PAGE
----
If you’ve visited any fine dining Chinese restaurant, you might have come across the XO sauce on their menu. While the Schezuan sauce and the Kung Pao sauce might be a popular choice that diners across India make, the lesser tried out XO sauce, is just as delicious and could be a much welcome change of taste. Before we delve deeper in to what the XO sauce is, it is necessary to draw the difference between the two ways in which Chinese sauces are used in cooking. For those who are used to cooking Chinese delicacies, it won’t come as news that, Chinese sauces are used both as a condiment and also a gravy. Depending on how intense the sauce is, it’s either diluted with milk or water to make a gravy, or simply used as much as a pinch, when used in the form of a condiment. In its most pure and concentrated form, these Chinese sauces are used as a condiment or a flavour enhancer. 

The saying, ‘a little goes a long way,’ couldn’t be truer when it comes to using the flavourful XO sauce. In order to understand why this sauce is referred to as the 'Caviar of the East' and what you’re in for if you opt for cooking with this sauce, it’s important to first, understand it’s taste. 

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The umami taste of the condiment  

The XO sauce is a spicy sauce that is best suited to be used while cooking seafood like prawns, shrimps, dried scallops etc. While it’s recommended to pair the sauce with sea-food, it’s not unusual to find the option of a XO stir fried Chinese water spinach or chicken in XO sauce on a restaurant’s menu. However, in general, this umami flavoured sauce pairs well with sea-food because XO sauce in itself, is mainly full of concentrated ingredients of dried sea-food. Apart from its umami flavour, the sauce has hints of sweet, smoky, and salty flavours. Do remember that this is a condiment that will dominate a dish with its intense and concentrated taste.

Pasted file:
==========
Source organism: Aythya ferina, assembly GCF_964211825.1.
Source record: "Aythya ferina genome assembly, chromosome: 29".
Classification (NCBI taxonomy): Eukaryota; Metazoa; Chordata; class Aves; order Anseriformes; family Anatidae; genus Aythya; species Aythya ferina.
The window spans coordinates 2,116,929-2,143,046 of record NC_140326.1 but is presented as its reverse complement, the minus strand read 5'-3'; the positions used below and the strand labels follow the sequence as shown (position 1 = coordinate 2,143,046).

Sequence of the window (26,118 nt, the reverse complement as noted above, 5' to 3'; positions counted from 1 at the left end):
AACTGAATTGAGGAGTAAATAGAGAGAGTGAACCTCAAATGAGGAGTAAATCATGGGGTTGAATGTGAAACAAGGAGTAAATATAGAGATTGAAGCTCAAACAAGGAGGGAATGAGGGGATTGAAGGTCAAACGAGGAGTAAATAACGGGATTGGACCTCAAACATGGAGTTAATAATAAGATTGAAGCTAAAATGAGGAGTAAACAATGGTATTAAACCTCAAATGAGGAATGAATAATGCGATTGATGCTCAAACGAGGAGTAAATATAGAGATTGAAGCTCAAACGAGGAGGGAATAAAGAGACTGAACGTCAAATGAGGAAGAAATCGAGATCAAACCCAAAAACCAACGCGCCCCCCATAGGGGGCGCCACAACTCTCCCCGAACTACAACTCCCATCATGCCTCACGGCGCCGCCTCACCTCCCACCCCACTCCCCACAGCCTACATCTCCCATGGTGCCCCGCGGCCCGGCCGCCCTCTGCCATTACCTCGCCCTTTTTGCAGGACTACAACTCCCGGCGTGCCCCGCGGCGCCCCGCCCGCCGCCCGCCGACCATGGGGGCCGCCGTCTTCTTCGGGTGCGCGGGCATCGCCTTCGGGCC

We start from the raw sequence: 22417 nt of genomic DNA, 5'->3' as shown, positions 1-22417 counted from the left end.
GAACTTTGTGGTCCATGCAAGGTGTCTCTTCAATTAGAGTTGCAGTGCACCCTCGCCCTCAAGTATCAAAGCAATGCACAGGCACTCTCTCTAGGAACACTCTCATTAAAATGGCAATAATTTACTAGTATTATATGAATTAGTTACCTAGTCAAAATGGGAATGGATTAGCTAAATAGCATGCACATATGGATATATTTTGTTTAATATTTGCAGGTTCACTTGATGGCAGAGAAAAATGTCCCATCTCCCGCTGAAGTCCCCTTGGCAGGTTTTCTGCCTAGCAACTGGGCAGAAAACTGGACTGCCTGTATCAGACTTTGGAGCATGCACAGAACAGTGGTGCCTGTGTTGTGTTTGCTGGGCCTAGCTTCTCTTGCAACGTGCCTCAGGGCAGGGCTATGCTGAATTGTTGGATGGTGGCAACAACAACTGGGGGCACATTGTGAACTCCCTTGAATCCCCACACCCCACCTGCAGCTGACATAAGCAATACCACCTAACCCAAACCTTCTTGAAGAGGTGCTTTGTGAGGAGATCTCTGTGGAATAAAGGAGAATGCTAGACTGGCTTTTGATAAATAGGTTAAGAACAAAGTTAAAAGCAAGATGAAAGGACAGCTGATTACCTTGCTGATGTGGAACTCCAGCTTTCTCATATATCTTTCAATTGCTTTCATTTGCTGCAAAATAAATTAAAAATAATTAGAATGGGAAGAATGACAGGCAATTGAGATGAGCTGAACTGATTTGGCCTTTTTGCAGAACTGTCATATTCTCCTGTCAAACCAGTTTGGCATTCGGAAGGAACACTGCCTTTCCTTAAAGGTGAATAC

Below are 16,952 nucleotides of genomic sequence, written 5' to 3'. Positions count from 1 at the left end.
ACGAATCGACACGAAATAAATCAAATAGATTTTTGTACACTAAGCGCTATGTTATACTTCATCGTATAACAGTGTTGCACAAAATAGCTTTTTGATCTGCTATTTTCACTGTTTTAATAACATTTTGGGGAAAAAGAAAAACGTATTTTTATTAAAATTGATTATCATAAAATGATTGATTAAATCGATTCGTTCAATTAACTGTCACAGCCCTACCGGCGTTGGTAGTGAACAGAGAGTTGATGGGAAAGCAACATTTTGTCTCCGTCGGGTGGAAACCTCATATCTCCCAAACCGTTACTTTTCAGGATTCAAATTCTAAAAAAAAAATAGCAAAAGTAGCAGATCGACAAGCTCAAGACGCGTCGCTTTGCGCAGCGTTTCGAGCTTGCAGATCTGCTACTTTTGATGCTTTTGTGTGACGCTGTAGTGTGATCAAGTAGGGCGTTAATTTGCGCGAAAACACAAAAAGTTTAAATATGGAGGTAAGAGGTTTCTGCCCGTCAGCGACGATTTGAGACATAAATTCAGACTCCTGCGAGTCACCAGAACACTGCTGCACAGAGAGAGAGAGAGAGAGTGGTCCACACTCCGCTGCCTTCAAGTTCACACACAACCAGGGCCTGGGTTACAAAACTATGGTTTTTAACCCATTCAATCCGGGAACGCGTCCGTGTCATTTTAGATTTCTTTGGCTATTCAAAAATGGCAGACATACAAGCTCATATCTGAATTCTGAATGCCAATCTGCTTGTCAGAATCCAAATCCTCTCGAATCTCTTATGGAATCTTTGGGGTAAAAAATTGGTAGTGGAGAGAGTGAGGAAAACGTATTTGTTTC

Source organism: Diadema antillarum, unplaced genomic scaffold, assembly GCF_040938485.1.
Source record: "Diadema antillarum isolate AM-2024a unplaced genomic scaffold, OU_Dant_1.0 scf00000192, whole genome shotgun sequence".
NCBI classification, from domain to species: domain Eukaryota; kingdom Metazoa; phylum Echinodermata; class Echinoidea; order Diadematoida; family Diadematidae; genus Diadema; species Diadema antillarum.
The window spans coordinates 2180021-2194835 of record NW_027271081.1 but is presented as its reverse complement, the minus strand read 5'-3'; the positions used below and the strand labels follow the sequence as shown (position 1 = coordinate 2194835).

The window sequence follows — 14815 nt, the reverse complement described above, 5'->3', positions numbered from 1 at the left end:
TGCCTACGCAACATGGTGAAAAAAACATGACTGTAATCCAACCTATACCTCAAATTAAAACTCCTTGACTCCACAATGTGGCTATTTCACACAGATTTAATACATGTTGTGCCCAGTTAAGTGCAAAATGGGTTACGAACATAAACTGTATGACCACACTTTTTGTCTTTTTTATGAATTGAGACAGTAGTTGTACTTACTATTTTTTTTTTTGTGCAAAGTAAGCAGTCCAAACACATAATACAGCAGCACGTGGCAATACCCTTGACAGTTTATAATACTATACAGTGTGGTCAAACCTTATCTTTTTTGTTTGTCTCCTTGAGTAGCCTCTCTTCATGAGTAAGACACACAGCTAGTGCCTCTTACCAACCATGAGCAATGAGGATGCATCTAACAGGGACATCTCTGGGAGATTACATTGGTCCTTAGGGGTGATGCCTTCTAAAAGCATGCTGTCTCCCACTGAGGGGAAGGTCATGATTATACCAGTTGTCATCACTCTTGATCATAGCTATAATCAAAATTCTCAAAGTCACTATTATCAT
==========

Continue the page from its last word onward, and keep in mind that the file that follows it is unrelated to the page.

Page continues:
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Tracing the history of the XO sauce

The history of the XO sauce traces back to the 1980s. First used for cooking in the Cantonese cuisine in Hongkong, there are multiple claims as to where this condiment originated from. According to the more popular claim, a chef at the swanky Peninsula Hong Kong hotel, is often credited with developing this sauce in 1980, and naming it after the then fancy drink-of-the-moment, XO cognac. Did you know that even today, in the shopping area at the Peninsula Hotel there is a shop named Peninsula Boutique, where you could buy the XO Chilli sauce (also marked as their best seller) for the price of 395 Hongkong dollars (approximately ₹3929)? 

The second claim to the origin of this sauce comes from other nearby restaurants around the same area as the Peninsula hotel (Tsim Sha Tsui area of Kowloon). However, the Peninsula hotel stay firm in their claim to the sauce and clearly state on their website the following: 

‘Our famed gastronomic XO Chilli Sauce was first introduced at The Peninsula’s Spring Moon Chinese restaurant back in the 1980s. A revered Chinese condiment and a Peninsula signature, this rich savoury sauce is made with a secret recipe with a gourmet blend of dried scallops, shallots, garlic, chilli, dried shrimp, shrimp roe and more.’

A chef at The Peninsula’s Spring Moon Chinese restaurant cooking seafood. Credit: Instagram/peninsulahongkong 

What’s in a name? 

XO sauce was so named, deriving inspiration from fine XO (meaning extra old) Cognac. Legend has it that the chef who came up with the sauce, named it after the pricy drink-of-the-moment, XO cognac. The XO cognac is a popular liquor in Hong Kong and in 1980s it was considered to be a classy and a chic drink. However, the name of the XO sauce is nothing more than a misnomer, since the condiment contains no cognac, and rather than being a sauce in the traditional, smooth sense, the condiment is more chunky, similar to a relish. The term XO is still often used in Hong Kong to denote luxury, prestige and pristine quality. Did you know that even today the XO sauce is marketed in the same manner as is fancy French liquor, using packaging of similar colour schemes? Due to its reputation as a luxury sauce, this sauce is also called as the ‘Caviar of the East.'

What does this fancy sauce contain? 

The primary ingredients of XO sauce are dried scallop, red chilli pepper, Jinhua ham, dried shrimp, garlic and canola oil. Some recipes also use salted cured fish and diced onion as ingredients in the XO sauce. Many chefs draw similarity between the XO sauce and the Fujianese Shacha sauce basis the ingredients. Both the sauces are dried seafood-based sauces and can be used as an alternative, in case one of them is unavailable. However, XO sauce is considered significantly more expensive.  

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The many uses of this decades old condiment 

The XO sauce can be used as a table condiment or in cooking to enhance the flavour of fish, meats, vegetables, and otherwise bland foods such as tofu or noodles. The XO sauce is ideal for cooking as a gravy after being diluted by certain agents. It can also be served as a dipping sauce or be spread on a toast or cracker for flavoursome snack.